This process would be oriented toward the employee and the organization's future needs, informed by the company's current talent pipeline and market demands. All of it should be part of an HR-directed performance development program that shifts managers from bosses to coaches.
HR should be involved in tech selection and implementation.
Technology platforms are becoming an increasingly integral part of the employee experience. The last decade has seen companies double down on tech, processes, and systems in every area, and rightfully so. Agility requires considerable investments in technology and process improvement. But an agile approach to the employee experience requires significant culture change, not a systems change alone. HR can lead the charge by asking just how employee-centric these technological innovations are.
Gallup's recent research reveals that only 17% of U.S. employees agree that their company readily implements new technologies that help them be more productive. Additionally, only 13% feel that in their company they are always looking for the simplest way to get the job done, and only 14% feel satisfied with the speed of decision-making at work.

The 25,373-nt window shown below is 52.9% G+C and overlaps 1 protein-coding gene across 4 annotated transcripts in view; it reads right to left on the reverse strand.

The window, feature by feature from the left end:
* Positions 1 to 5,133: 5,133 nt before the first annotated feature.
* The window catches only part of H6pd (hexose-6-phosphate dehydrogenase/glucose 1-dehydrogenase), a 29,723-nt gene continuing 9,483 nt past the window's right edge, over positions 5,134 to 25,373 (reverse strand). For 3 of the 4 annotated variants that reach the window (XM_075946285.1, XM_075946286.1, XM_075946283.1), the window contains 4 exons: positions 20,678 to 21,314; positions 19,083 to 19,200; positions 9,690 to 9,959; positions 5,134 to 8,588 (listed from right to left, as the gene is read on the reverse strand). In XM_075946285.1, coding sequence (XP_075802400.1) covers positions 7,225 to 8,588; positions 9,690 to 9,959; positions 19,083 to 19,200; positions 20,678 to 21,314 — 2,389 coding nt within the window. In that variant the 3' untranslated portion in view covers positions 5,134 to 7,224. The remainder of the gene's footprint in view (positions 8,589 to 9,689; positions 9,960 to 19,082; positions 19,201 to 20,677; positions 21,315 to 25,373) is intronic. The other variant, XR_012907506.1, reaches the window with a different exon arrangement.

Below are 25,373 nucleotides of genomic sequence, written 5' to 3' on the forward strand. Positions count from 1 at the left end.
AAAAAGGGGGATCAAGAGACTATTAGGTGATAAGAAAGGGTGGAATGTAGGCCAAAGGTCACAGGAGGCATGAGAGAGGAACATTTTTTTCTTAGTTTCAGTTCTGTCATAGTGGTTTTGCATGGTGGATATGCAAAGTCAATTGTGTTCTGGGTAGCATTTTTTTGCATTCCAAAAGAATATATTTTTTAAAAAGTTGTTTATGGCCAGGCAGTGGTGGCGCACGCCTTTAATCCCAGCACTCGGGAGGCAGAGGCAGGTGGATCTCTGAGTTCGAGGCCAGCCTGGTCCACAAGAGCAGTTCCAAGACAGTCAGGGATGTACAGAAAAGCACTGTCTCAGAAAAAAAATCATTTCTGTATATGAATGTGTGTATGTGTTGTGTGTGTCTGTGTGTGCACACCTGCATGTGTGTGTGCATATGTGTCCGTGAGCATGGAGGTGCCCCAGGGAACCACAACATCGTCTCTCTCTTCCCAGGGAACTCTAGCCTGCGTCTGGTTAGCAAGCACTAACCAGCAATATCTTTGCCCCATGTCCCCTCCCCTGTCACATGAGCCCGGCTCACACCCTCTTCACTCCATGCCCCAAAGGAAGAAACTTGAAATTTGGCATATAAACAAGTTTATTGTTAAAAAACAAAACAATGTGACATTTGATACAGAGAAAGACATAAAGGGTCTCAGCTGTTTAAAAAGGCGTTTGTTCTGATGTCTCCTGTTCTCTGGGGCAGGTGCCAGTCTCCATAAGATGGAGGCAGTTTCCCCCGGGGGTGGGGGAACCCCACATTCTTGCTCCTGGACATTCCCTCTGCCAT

An agile approach to the employee experience requires a culture change, not a systems change. HR can lead the charge by asking just how employee-centric these technological innovations are.
First-rate technology comes with significant ramp-up time and several teething issues. The employee experience is marred by significant disruptions to current work and a fair amount of frustration.
Whether the majority of companies aren't buying what they need or aren't using what they buy, most employees aren't benefitting from the technology and processes that were intended to improve their workplace experience.
HR should become deeply involved in technology selection and implementation. With its data-rich resources and expertise in learning, HR is well-positioned to identify lapses in productivity, identify tech that could make teams and individuals more agile and more collaborative, and teach workers how to use the tech with less resistance and more enthusiasm. A better, faster tech adoption process would improve the employee experience and the agile agenda as well.